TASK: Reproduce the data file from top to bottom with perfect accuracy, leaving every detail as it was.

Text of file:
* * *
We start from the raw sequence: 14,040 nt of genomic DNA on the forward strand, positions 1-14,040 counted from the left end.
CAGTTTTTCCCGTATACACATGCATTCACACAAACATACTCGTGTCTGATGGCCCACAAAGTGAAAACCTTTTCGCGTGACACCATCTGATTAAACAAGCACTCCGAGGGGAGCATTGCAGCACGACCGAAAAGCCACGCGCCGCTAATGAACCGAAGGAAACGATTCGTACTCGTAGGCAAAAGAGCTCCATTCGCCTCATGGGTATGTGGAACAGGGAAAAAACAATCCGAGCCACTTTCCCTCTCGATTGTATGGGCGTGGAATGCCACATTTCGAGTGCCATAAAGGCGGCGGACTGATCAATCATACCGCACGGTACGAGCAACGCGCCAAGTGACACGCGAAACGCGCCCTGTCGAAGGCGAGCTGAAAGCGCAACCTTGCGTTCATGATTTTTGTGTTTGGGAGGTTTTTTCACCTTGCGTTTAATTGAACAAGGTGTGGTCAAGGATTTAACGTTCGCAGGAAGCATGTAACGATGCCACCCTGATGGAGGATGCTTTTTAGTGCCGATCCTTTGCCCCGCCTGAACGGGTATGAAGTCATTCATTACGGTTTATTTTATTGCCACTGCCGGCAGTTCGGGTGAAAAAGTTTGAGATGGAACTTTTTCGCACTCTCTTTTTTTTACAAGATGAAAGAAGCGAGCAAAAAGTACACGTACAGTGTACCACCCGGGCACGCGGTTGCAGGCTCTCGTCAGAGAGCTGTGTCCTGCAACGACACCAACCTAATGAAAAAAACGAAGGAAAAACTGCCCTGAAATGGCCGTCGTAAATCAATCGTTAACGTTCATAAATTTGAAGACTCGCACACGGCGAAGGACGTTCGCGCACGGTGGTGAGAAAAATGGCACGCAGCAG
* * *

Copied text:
We start from the raw sequence: 14,040 nt of genomic DNA on the forward strand, positions 1-14,040 counted from the left end.
CAGTTTTTCCCGTATACACATGCATTCACACAAACATACTCGTGTCTGATGGCCCACAAAGTGAAAACCTTTTCGCGTGACACCATCTGATTAAACAAGCACTCCGAGGGGAGCATTGCAGCACGACCGAAAAGCCACGCGCCGCTAATGAACCGAAGGAAACGATTCGTACTCGTAGGCAAAAGAGCTCCATTCGCCTCATGGGTATGTGGAACAGGGAAAAAACAATCCGAGCCACTTTCCCTCTCGATTGTATGGGCGTGGAATGCCACATTTCGAGTGCCATAAAGGCGGCGGACTGATCAATCATACCGCACGGTACGAGCAACGCGCCAAGTGACACGCGAAACGCGCCCTGTCGAAGGCGAGCTGAAAGCGCAACCTTGCGTTCATGATTTTTGTGTTTGGGAGGTTTTTTCACCTTGCGTTTAATTGAACAAGGTGTGGTCAAGGATTTAACGTTCGCAGGAAGCATGTAACGATGCCACCCTGATGGAGGATGCTTTTTAGTGCCGATCCTTTGCCCCGCCTGAACGGGTATGAAGTCATTCATTACGGTTTATTTTATTGCCACTGCCGGCAGTTCGGGTGAAAAAGTTTGAGATGGAACTTTTTCGCACTCTCTTTTTTTTACAAGATGAAAGAAGCGAGCAAAAAGTACACGTACAGTGTACCACCCGGGCACGCGGTTGCAGGCTCTCGTCAGAGAGCTGTGTCCTGCAACGACACCAACCTAATGAAAAAAACGAAGGAAAAACTGCCCTGAAATGGCCGTCGTAAATCAATCGTTAACGTTCATAAATTTGAAGACTCGCACACGGCGAAGGACGTTCGCGCACGGTGGTGAGAAAAATGGCACGCAGCAG